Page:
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Matilda Coxe Stevenson Collection

Identifier: PAC 006

Scope and Content

The collection consists of photographic images produced by Matilda Coxe Stevenson circa 1890s through 1900. They depict ceremonial activities and daily life in the pueblos of Zuni and Sia (Zia). All photos were made with a Kodak No. 2 camera. Subject references made by the photographer are to the Annual Reports of the Bureau of American Ethnology to which the photos are keyed. There is no acquisition history for this collection however HP.1984.15 and HP.1984.24 contained photos which are more than likely incorporated in this collection.


  • 1890 - 1900
  • Majority of material found in Placeholder Unit Date Text


Language of Materials


Access Restrictions

Collection is open to researchers on an appointment basis only, pending approval of application to view original material.

Copy Restrictions

Permission to publish must be obtained from Photo Archives. Online Request Permission form available at: User responsible for all copyright compliance.

Biographical Information

Born on May 12, 1849, in San Augustine, Texas, Matilda Evans grew up in Washington, D.C. In April 1872 she married James Stevenson, a geologist and from 1879 executive officer of the U.S. Geological Survey. She took an interest in her husband's work and in 1879 accompanied him on an expedition to New Mexico to study the Zuni for the Bureau of American Ethnology. For some years her assistance to her husband was largely unacknowledged, but in 1884 the British anthropologist Edwin B. Taylor visited the Stevenson’s, discovered the extent of her original contributions, and publicly commented on her work. On several visits to the Zuni she studied their domestic life and in particular the roles, duties, and rituals of Zuni women. Her first major published paper, "Religious Life of the Zuni Child," appeared in the 1883-84 annual report of the Bureau of American Ethnology and opened an entirely new area of anthropology in the study of children.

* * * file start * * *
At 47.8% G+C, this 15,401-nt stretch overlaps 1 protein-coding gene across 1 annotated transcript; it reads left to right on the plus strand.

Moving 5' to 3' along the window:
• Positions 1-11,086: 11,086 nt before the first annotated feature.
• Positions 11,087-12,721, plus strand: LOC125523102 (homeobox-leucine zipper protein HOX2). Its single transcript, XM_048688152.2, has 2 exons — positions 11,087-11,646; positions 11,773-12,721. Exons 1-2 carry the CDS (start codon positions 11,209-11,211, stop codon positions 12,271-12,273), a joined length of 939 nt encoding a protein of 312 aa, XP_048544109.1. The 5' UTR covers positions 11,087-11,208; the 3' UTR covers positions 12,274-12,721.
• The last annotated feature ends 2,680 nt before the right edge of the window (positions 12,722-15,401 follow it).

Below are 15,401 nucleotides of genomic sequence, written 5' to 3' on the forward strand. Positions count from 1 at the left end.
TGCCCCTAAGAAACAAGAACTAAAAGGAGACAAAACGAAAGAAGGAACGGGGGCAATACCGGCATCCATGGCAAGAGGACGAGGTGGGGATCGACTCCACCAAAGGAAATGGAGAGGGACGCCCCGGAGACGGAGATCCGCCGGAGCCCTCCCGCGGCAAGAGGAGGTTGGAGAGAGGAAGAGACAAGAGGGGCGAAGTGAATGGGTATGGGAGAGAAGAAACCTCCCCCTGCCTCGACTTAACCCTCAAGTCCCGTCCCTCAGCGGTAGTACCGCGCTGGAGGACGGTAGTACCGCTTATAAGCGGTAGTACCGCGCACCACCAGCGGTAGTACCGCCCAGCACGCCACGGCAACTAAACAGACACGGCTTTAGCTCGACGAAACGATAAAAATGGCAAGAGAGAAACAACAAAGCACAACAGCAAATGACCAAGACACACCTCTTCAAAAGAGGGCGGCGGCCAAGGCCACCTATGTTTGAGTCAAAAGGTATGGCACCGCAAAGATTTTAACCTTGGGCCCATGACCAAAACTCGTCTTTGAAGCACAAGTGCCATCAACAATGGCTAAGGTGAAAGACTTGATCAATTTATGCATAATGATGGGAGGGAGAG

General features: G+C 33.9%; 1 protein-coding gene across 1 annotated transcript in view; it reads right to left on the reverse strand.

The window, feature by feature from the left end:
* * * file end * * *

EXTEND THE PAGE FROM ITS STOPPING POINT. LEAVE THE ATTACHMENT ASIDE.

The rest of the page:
In 1885 she helped found and became first president of the Women's Anthropological Society of America. In March 1888 her important paper on "Zuni Religions" appeared in Science. On the death of her husband in July of that year she was appointed to the staff of the Bureau of American Ethnology. In 1889 she undertook a study of the people of the Zia Pueblo in New Mexico, her report on which appeared in the 1889-90 volume of the Bureau's annual reports. The Zuni remained her principal interest, however. They held her in great esteem, and in consequence she was able to learn much that had been concealed from earlier investigators.

The Twenty-Third Annual Report of the Bureau in 1901-02 published her 600-page The Zuni Indians: Their Mythology, Esoteric Fraternities, and Ceremonies, her most important written work. The Thirtieth Annual Report of 1908-09 printed her "Ethnobotany of the Zuni Indians." She also contributed to American Anthropologist and other journals, and her subjects later included the Taos and Tewa Indians as well. From 1904 to 1915 she lived near the San Ildefonso Pueblo; when her health failed in the latter year she returned east to Oxon Hill, Maryland, where she died on June 24, 1915.


.5 Linear Feet

Matilde Coxe Stevenson Collection, 1890 - 1900
Edited Full Draft
© 2011
Language of description
Script of description
Code for undetermined script
Language of description note
Finding aid is in English

Revision Statements

  • Monday, 20210524: Attribute normal is missing or blank.

Repository Details

Part of the NMHM Palace of the Governors Photo Archives Repository

113 Lincoln Ave.
Santa Fe NM 87501 USA